I'm hoping your fellow Rebels can at least make you smile and laugh plenty through this challenge. Hope you feel better soon. As always, let me know if I can help in any way. 

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Challenge Update: Still not basic. Have done nothing toward this challenge. Last week was rough for a bunch of reasons but also none in particular, and while I did try to psych myself up to start Sunday and even went as far as picking out yoga videos to do and scheduling the gym days in my planner, I've still not started. Not sleeping well hasn't helped on that front. My body has decided to play this fun new game called "lie awake until the sun comes up, finally fall asleep, then wake up 2 hours later and stare at the wall/ceiling/cat in despair." The food goals have also been a bust because exhausted Flea has no fucks to give and wants shitty comfort food.

 

So. Womp.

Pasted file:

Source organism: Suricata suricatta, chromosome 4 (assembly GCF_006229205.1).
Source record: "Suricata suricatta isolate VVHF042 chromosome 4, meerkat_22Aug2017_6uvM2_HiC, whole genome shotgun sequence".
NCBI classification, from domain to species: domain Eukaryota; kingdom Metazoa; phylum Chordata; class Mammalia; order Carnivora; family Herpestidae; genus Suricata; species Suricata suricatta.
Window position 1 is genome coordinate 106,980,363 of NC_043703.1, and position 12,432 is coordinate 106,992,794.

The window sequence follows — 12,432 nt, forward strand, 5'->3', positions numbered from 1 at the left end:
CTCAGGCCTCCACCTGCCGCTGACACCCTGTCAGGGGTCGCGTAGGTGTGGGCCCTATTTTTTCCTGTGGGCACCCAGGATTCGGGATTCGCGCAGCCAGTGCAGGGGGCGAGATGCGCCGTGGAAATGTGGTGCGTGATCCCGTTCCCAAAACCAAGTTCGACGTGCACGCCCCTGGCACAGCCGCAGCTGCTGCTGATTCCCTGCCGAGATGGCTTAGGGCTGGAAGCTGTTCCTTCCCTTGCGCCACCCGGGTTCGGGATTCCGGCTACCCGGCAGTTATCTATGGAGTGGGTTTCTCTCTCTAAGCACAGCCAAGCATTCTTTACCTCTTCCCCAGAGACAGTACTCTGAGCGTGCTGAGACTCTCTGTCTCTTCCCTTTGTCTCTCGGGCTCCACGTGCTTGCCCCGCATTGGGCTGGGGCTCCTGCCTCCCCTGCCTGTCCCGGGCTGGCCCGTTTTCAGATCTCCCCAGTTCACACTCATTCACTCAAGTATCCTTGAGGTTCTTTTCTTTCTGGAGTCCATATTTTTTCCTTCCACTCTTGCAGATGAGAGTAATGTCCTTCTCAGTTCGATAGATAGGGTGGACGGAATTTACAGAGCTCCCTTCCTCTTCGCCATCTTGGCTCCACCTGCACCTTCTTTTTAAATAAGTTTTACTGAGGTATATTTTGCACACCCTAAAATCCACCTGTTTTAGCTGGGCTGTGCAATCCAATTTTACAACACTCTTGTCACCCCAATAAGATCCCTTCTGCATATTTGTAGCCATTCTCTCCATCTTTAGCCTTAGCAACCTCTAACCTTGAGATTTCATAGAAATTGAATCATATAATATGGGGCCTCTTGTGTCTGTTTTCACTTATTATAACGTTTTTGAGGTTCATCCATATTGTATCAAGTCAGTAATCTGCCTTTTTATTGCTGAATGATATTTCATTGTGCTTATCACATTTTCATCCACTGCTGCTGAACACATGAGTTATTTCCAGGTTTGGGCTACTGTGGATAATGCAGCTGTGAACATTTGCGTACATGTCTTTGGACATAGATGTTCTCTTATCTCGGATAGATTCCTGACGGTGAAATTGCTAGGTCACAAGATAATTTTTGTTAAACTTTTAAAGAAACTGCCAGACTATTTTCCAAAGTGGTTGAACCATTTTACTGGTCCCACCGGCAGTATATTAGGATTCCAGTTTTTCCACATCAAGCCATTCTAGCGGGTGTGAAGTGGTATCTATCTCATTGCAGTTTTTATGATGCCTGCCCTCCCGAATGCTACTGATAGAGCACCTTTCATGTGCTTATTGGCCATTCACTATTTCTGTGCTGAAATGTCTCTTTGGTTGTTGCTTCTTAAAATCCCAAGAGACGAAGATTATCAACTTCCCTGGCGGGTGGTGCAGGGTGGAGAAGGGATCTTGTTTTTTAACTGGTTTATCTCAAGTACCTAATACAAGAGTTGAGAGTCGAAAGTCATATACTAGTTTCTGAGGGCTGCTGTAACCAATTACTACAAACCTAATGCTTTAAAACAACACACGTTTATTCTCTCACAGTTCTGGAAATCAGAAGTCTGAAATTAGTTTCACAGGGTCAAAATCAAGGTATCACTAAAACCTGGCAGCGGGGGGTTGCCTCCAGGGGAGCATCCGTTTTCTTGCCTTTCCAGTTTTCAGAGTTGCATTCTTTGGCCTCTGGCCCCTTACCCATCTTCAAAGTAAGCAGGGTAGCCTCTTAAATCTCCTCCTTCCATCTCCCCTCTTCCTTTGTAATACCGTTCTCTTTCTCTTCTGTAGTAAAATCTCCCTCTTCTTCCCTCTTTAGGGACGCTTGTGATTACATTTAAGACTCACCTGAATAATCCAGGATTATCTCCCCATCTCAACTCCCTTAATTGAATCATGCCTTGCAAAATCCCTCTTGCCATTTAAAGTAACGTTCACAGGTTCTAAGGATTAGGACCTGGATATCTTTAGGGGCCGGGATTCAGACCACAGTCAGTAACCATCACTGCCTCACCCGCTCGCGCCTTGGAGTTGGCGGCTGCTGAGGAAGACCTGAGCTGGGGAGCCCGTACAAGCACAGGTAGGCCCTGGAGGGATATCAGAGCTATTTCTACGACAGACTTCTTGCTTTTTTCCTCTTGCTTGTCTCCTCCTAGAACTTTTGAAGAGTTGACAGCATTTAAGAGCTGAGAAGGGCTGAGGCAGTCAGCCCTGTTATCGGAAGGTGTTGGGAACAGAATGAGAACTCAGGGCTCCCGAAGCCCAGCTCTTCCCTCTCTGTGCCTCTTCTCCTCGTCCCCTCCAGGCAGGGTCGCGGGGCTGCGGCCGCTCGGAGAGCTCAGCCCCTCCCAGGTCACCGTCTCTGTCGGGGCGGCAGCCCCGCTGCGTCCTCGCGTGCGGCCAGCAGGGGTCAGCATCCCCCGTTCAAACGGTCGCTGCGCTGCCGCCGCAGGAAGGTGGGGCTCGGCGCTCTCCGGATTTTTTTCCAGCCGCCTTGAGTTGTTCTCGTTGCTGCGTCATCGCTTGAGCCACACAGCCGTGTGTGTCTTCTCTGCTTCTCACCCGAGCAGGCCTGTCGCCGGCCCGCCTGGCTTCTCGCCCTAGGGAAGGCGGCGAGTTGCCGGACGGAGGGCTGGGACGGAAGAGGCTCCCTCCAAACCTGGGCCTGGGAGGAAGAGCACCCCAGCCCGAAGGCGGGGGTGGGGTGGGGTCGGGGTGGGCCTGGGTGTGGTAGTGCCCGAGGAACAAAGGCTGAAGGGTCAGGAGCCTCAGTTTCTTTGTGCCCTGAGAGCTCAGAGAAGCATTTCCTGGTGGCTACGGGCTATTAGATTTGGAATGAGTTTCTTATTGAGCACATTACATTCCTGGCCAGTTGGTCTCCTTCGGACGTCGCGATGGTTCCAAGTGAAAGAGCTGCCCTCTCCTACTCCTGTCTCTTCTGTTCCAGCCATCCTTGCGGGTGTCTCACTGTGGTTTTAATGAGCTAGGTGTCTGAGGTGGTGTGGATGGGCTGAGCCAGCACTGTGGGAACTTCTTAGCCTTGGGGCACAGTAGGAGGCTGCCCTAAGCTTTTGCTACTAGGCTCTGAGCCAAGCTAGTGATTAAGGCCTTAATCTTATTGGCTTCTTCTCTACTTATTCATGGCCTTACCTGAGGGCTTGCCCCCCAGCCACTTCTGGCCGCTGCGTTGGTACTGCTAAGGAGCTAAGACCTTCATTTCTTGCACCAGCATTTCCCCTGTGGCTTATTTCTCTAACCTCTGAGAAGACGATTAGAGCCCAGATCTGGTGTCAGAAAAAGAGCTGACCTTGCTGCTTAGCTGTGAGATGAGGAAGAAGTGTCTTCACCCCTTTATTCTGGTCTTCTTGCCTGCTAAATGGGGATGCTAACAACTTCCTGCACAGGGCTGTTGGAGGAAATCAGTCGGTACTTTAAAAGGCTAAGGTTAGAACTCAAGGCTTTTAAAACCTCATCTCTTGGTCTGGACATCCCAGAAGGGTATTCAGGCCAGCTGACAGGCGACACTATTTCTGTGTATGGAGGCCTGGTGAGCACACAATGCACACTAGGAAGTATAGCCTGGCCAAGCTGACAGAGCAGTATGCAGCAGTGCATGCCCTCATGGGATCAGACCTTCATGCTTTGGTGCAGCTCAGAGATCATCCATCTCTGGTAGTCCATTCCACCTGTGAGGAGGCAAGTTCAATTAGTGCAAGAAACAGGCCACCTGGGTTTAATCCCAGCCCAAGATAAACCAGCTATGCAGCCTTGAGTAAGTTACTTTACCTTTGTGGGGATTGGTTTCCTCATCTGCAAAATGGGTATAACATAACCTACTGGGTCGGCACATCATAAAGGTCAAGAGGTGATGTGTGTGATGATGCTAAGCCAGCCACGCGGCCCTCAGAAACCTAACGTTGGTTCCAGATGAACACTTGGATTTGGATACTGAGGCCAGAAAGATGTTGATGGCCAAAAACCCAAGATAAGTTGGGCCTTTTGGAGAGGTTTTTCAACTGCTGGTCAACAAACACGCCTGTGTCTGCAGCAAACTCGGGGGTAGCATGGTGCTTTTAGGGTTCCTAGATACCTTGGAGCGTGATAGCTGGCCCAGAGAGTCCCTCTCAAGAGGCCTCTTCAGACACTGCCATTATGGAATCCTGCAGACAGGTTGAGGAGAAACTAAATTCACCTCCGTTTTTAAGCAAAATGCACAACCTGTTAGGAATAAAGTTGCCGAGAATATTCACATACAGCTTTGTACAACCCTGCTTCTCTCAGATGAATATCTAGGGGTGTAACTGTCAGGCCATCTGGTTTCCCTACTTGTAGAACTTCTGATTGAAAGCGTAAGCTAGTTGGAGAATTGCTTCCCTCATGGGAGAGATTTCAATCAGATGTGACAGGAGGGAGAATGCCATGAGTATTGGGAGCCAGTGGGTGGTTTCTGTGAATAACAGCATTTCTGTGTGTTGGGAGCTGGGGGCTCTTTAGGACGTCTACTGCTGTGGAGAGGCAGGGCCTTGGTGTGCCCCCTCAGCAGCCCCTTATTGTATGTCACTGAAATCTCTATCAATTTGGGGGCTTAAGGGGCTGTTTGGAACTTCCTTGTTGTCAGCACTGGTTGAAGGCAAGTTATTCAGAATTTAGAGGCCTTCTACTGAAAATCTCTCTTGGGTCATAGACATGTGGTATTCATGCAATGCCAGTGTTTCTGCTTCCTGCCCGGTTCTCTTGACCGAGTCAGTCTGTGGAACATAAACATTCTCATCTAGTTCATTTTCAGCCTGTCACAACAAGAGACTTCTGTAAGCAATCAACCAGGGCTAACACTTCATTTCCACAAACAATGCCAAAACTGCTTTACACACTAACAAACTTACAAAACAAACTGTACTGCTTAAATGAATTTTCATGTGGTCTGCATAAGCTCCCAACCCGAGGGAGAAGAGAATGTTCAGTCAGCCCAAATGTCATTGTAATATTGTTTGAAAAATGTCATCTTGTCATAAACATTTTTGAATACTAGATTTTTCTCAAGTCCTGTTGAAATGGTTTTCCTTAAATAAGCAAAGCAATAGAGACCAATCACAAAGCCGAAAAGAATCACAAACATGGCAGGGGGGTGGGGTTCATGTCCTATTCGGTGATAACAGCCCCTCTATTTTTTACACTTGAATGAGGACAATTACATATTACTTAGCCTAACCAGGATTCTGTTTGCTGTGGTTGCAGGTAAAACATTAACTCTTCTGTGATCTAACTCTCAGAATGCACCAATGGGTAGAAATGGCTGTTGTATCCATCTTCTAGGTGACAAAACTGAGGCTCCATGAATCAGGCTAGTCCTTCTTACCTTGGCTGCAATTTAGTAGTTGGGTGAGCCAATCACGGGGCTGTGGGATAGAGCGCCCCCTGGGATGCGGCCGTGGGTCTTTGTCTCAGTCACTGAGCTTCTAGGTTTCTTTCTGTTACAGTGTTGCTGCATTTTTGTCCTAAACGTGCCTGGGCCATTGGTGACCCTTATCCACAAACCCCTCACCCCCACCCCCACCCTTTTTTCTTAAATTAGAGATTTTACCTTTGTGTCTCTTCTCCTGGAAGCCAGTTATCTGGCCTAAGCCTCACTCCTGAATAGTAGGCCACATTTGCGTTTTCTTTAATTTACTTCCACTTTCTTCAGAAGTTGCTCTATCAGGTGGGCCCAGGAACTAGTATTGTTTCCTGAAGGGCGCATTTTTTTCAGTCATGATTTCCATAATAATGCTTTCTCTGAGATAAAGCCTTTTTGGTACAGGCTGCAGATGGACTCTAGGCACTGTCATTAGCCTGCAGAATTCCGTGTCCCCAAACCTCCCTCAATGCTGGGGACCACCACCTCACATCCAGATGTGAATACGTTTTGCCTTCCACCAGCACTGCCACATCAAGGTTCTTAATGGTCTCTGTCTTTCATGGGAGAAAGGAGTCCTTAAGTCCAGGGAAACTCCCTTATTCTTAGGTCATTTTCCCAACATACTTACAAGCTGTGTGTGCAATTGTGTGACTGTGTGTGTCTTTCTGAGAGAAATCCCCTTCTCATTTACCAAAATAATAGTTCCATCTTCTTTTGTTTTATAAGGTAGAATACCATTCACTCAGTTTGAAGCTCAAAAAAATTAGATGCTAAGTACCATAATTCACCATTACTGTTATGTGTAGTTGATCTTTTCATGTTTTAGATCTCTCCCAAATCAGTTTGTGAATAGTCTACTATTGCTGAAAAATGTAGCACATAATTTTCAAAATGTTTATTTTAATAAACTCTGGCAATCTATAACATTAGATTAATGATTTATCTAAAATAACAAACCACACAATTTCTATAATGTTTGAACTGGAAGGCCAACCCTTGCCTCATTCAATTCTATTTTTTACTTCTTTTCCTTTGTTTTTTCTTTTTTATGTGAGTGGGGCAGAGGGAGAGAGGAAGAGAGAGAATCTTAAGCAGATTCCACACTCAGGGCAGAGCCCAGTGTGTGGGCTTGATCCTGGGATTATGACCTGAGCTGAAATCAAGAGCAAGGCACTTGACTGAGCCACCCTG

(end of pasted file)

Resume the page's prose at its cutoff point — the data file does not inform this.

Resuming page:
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4 minutes ago, fleaball said:

even went as far as picking out yoga videos

 

Have you found any super short ones?? That sometimes helps me when I'm in a yoga rut. 

 

7 minutes ago, fleaball said:

Not sleeping well hasn't helped on that front.

 

Do you usually hop straight in bed, or do you have a sort of sleep ritual you do before bed? In the precision nutrition thing I'm doing, they're having us work on sleep rituals right now as a way to improve your chances of getting better sleep. Maybe something like that could help? (I know a lot of it's just your brain being a jerk though.)

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4 minutes ago, NeverThatBored said:

Have you found any super short ones?? That sometimes helps me when I'm in a yoga rut. 

Derp, never considered that. Yoga with Adriene has a handful of 5-7 minute one though, so that's an option. Thanks!

 

9 minutes ago, NeverThatBored said: